Sports Direct faces AGM showdown

Mike Ashley

To say Sports Direct’s annual general meeting today will have a lot of ground to cover would be putting it lightly.

The sports retailer is expected to reveal trading that is “in line with our expectations of achieving between a five per cent and 15 per cent improvement in underlying EBITDA for the current financial year, excluding the acquisition of House of Fraser”.

However, Sports Direct is likely to also be braced for backlash from shareholders over the re-election of majority-owner Mike Ashley as chief executive and Keith Hellawell as chairman.

This year’s AGM has moved from the retailer’s headquarters in Shirebrook, Derbyshire to London, and Ashley will not be attending due to “overriding demands for his time”.

Shareholder advisory group Institutional Shareholder Services (ISS) has also expressed concerns over Sports Direct’s plans to give Ashley’s future son-in-law Michael Murray £5 million in his role as head of elevation.

Only yesterday the Financial Reporting Council (FRC) requested 40 documents as part of its probe into Sports Direct’s auditor Grant Thornton.

Thornton signed off a business arrangement between the sportswear chain and Barlin Delivery, a company owned by Ashley’s older brother John.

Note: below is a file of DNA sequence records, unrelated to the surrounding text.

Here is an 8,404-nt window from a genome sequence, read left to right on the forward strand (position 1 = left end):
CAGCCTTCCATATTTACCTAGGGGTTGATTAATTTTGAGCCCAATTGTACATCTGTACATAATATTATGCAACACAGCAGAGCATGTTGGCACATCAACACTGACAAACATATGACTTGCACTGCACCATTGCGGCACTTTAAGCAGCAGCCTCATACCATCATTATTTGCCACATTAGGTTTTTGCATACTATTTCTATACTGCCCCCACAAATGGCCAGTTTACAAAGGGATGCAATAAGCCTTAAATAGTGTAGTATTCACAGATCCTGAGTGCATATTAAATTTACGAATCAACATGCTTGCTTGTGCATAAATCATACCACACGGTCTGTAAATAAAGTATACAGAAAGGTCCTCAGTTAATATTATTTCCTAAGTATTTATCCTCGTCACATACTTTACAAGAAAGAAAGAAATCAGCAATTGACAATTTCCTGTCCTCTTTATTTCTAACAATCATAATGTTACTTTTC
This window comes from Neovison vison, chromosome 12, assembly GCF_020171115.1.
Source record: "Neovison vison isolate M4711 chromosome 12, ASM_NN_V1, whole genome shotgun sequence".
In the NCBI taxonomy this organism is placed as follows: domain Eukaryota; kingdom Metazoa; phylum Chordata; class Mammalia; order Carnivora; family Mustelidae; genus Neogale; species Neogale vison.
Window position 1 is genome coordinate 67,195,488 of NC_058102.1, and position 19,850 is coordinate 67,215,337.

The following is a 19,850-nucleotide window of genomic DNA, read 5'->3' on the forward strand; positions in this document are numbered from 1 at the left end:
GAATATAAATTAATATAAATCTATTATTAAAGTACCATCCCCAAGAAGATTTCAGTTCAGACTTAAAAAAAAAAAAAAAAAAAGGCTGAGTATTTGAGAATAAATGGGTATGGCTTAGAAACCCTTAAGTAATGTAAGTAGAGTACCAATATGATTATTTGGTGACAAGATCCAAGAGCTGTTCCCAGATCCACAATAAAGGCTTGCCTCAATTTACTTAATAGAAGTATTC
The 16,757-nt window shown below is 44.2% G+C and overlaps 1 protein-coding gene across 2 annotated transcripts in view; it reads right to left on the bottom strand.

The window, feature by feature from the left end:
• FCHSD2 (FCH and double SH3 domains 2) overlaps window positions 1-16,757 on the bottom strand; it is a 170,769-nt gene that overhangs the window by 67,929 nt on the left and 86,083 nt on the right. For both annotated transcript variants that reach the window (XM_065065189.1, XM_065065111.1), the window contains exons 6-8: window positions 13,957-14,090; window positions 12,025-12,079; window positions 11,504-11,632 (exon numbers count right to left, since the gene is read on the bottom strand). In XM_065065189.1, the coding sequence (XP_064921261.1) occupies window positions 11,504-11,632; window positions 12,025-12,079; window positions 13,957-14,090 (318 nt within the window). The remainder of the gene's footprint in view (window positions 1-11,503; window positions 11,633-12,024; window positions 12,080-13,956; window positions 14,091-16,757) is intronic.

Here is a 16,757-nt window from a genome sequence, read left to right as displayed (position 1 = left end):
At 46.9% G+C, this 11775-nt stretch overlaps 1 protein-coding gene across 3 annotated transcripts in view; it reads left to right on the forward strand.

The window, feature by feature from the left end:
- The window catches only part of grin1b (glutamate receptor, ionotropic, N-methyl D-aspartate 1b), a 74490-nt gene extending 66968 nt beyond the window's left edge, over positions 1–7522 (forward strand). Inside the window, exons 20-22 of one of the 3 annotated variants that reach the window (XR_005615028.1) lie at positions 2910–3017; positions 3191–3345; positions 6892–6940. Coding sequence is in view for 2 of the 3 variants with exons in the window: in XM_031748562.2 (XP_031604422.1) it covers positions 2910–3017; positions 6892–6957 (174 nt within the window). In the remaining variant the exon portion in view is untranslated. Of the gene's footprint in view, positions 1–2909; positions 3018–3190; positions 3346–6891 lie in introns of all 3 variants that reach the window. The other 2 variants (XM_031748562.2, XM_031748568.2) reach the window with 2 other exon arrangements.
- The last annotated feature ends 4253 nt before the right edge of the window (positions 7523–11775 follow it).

A High Court judge yesterday agreed that the sportswear company’s approach was “one of obfuscation and delay verging on obstruction”, after the retailer failed to comply with notices from the FRC to hand over company documents.

And not least in Ashley’s mind will be the £90 million spend the retail mogul made to buy House of Fraser out of administration in August.

In the brief trading statement released before the AGM today, Ashley said: “Our strategy to transform House of Fraser into the Harrods of the high street will be a game changer.”

Last week, a number of suppliers stepped forward to support Ashley’s calls for an investigation into House of Fraser’s former directors.

Meanwhile, the Pensions Regulator is examining Ashley’s deal to acquire the department store while owing £884 million and with a pension deficit of as much as £170 million.

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